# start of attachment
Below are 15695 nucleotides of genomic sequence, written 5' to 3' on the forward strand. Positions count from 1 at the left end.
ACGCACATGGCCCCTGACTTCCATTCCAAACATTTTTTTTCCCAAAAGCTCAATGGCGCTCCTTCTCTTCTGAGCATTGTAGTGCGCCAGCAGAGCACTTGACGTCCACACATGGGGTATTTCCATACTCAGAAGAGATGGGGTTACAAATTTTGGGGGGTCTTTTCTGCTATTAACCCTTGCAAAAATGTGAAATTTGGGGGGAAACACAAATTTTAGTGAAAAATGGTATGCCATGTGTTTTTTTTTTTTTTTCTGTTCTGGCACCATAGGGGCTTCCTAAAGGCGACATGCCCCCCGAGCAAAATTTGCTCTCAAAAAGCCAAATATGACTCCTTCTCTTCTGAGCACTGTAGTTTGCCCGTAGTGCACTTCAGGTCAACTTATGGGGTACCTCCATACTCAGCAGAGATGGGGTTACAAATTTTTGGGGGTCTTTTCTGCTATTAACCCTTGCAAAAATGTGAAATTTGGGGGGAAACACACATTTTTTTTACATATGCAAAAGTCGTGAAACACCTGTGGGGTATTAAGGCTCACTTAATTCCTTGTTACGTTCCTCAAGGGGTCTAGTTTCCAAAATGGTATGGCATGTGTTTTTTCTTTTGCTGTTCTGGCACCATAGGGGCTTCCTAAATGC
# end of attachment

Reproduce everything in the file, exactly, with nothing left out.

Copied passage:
Below are 15695 nucleotides of genomic sequence, written 5' to 3' on the forward strand. Positions count from 1 at the left end.
ACGCACATGGCCCCTGACTTCCATTCCAAACATTTTTTTTCCCAAAAGCTCAATGGCGCTCCTTCTCTTCTGAGCATTGTAGTGCGCCAGCAGAGCACTTGACGTCCACACATGGGGTATTTCCATACTCAGAAGAGATGGGGTTACAAATTTTGGGGGGTCTTTTCTGCTATTAACCCTTGCAAAAATGTGAAATTTGGGGGGAAACACAAATTTTAGTGAAAAATGGTATGCCATGTGTTTTTTTTTTTTTTTCTGTTCTGGCACCATAGGGGCTTCCTAAAGGCGACATGCCCCCCGAGCAAAATTTGCTCTCAAAAAGCCAAATATGACTCCTTCTCTTCTGAGCACTGTAGTTTGCCCGTAGTGCACTTCAGGTCAACTTATGGGGTACCTCCATACTCAGCAGAGATGGGGTTACAAATTTTTGGGGGTCTTTTCTGCTATTAACCCTTGCAAAAATGTGAAATTTGGGGGGAAACACACATTTTTTTTACATATGCAAAAGTCGTGAAACACCTGTGGGGTATTAAGGCTCACTTAATTCCTTGTTACGTTCCTCAAGGGGTCTAGTTTCCAAAATGGTATGGCATGTGTTTTTTCTTTTGCTGTTCTGGCACCATAGGGGCTTCCTAAATGC